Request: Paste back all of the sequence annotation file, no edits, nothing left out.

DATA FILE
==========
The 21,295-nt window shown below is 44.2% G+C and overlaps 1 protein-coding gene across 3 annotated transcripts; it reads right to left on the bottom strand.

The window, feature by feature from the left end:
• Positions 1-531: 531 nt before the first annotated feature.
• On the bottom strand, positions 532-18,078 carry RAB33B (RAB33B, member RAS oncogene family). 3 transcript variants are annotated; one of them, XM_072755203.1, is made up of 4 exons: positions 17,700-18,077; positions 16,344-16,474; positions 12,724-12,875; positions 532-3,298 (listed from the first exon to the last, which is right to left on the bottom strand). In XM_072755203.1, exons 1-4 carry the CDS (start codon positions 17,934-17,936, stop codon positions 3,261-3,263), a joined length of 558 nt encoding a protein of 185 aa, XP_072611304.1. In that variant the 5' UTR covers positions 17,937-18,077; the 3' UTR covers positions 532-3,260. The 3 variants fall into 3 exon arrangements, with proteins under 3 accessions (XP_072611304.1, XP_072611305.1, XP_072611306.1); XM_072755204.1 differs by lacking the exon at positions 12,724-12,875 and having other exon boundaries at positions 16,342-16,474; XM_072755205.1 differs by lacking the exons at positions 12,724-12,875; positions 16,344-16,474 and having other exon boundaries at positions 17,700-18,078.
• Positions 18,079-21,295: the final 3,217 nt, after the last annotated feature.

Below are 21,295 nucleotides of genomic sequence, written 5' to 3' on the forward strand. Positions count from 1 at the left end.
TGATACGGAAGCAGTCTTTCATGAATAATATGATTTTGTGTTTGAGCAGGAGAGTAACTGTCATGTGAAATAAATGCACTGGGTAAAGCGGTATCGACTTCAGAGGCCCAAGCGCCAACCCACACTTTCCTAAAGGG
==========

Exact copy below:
The 21,295-nt window shown below is 44.2% G+C and overlaps 1 protein-coding gene across 3 annotated transcripts; it reads right to left on the bottom strand.

The window, feature by feature from the left end:
• Positions 1-531: 531 nt before the first annotated feature.
• On the bottom strand, positions 532-18,078 carry RAB33B (RAB33B, member RAS oncogene family). 3 transcript variants are annotated; one of them, XM_072755203.1, is made up of 4 exons: positions 17,700-18,077; positions 16,344-16,474; positions 12,724-12,875; positions 532-3,298 (listed from the first exon to the last, which is right to left on the bottom strand). In XM_072755203.1, exons 1-4 carry the CDS (start codon positions 17,934-17,936, stop codon positions 3,261-3,263), a joined length of 558 nt encoding a protein of 185 aa, XP_072611304.1. In that variant the 5' UTR covers positions 17,937-18,077; the 3' UTR covers positions 532-3,260. The 3 variants fall into 3 exon arrangements, with proteins under 3 accessions (XP_072611304.1, XP_072611305.1, XP_072611306.1); XM_072755204.1 differs by lacking the exon at positions 12,724-12,875 and having other exon boundaries at positions 16,342-16,474; XM_072755205.1 differs by lacking the exons at positions 12,724-12,875; positions 16,344-16,474 and having other exon boundaries at positions 17,700-18,078.
• Positions 18,079-21,295: the final 3,217 nt, after the last annotated feature.

Below are 21,295 nucleotides of genomic sequence, written 5' to 3' on the forward strand. Positions count from 1 at the left end.
TGATACGGAAGCAGTCTTTCATGAATAATATGATTTTGTGTTTGAGCAGGAGAGTAACTGTCATGTGAAATAAATGCACTGGGTAAAGCGGTATCGACTTCAGAGGCCCAAGCGCCAACCCACACTTTCCTAAAGGG